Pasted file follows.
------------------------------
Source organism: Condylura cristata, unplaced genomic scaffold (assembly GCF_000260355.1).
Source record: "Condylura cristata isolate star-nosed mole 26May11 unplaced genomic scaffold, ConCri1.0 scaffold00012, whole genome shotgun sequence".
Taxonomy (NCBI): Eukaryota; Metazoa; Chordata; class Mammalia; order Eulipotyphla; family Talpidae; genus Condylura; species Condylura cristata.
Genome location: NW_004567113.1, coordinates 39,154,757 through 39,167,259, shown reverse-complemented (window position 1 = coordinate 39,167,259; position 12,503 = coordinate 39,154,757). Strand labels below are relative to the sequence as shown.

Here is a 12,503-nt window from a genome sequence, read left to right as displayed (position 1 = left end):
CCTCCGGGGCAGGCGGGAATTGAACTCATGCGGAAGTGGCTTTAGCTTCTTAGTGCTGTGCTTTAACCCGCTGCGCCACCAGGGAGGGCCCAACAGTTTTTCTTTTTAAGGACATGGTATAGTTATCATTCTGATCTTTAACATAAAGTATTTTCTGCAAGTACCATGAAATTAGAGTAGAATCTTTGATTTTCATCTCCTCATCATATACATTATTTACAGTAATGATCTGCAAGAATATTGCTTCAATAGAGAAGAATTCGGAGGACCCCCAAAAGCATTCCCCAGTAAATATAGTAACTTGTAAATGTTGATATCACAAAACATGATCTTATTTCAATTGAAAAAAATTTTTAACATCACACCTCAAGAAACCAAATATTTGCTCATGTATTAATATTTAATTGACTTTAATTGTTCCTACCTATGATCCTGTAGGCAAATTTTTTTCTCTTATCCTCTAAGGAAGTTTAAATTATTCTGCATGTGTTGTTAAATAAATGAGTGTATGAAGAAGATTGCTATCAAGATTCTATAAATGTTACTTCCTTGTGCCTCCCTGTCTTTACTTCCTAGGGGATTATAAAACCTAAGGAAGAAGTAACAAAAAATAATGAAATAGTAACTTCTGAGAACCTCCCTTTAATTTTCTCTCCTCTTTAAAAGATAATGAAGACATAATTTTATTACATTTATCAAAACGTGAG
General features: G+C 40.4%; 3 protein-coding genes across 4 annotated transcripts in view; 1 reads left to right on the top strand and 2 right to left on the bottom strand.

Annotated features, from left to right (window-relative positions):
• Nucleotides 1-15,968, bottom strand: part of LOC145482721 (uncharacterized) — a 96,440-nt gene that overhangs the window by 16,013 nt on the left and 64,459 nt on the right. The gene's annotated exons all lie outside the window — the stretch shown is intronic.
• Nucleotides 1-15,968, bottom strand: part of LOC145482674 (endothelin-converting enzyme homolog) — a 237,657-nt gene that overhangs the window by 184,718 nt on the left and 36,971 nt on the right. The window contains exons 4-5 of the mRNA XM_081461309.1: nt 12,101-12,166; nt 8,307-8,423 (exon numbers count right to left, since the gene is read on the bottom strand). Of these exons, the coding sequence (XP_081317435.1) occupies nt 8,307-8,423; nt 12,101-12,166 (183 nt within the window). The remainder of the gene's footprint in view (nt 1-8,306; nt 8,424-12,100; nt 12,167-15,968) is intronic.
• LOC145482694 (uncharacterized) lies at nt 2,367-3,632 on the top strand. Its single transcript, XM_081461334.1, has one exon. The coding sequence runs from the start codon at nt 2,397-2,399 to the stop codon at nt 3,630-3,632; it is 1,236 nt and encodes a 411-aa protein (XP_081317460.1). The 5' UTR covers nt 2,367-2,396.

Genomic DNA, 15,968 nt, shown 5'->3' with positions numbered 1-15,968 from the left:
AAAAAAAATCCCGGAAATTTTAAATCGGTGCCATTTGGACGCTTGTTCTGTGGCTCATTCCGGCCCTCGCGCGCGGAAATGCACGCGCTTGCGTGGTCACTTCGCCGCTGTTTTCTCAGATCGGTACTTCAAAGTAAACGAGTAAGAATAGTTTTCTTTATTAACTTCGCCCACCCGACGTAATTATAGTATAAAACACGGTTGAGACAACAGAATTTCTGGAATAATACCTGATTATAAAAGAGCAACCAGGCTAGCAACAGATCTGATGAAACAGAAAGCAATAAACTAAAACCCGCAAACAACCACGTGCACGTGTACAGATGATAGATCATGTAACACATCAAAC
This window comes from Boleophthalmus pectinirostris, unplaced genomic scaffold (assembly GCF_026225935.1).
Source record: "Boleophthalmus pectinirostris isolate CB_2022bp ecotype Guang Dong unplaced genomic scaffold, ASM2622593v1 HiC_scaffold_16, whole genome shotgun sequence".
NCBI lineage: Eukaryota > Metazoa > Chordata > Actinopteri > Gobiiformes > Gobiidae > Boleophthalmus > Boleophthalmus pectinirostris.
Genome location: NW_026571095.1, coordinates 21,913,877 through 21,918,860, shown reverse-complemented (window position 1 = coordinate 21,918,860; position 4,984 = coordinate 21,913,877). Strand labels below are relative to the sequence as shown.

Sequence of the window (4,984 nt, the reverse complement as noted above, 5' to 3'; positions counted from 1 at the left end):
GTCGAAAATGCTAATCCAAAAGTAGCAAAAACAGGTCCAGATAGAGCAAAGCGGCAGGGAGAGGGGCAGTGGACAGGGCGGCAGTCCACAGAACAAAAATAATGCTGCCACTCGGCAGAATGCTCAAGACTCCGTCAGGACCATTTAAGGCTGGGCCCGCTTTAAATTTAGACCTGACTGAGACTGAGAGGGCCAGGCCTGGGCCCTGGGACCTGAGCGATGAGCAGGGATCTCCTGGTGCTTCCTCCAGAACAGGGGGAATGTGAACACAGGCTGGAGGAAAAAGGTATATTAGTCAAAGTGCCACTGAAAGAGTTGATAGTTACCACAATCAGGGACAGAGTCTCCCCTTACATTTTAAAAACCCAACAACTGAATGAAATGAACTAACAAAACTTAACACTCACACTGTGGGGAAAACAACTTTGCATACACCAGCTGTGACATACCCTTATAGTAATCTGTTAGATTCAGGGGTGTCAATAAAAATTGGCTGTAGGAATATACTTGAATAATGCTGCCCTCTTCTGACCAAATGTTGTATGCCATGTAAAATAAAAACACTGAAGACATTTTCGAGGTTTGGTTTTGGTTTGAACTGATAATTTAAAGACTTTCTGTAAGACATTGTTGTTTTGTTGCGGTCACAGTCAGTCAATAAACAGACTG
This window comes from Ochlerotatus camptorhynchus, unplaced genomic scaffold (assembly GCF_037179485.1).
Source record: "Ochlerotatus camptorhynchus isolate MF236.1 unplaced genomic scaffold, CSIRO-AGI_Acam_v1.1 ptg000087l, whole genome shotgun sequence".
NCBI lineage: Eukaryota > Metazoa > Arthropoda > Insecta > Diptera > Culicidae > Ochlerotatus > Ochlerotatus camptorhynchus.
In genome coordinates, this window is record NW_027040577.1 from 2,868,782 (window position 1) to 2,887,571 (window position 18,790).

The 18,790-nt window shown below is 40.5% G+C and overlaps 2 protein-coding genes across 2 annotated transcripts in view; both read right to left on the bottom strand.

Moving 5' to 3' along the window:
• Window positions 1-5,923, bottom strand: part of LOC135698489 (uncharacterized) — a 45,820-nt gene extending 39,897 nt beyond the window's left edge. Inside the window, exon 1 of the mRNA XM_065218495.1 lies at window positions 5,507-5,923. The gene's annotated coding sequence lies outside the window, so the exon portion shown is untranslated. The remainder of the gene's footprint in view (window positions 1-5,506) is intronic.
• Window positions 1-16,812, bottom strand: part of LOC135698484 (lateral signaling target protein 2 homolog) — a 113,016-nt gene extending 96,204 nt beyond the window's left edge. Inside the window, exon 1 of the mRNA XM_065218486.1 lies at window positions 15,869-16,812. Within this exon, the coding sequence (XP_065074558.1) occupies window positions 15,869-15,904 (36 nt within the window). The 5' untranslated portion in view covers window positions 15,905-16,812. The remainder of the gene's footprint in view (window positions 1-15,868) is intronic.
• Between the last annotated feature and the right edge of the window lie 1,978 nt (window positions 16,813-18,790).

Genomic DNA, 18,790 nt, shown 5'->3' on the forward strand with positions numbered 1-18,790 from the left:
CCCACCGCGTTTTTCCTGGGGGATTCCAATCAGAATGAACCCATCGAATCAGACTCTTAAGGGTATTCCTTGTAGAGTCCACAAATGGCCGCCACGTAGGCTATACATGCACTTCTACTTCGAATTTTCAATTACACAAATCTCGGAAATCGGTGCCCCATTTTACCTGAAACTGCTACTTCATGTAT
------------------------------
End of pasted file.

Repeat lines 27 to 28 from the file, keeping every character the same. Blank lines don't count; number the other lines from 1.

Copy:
• Window positions 1-16,812, bottom strand: part of LOC135698484 (lateral signaling target protein 2 homolog) — a 113,016-nt gene extending 96,204 nt beyond the window's left edge. Inside the window, exon 1 of the mRNA XM_065218486.1 lies at window positions 15,869-16,812. Within this exon, the coding sequence (XP_065074558.1) occupies window positions 15,869-15,904 (36 nt within the window). The 5' untranslated portion in view covers window positions 15,905-16,812. The remainder of the gene's footprint in view (window positions 1-15,868) is intronic.
• Between the last annotated feature and the right edge of the window lie 1,978 nt (window positions 16,813-18,790).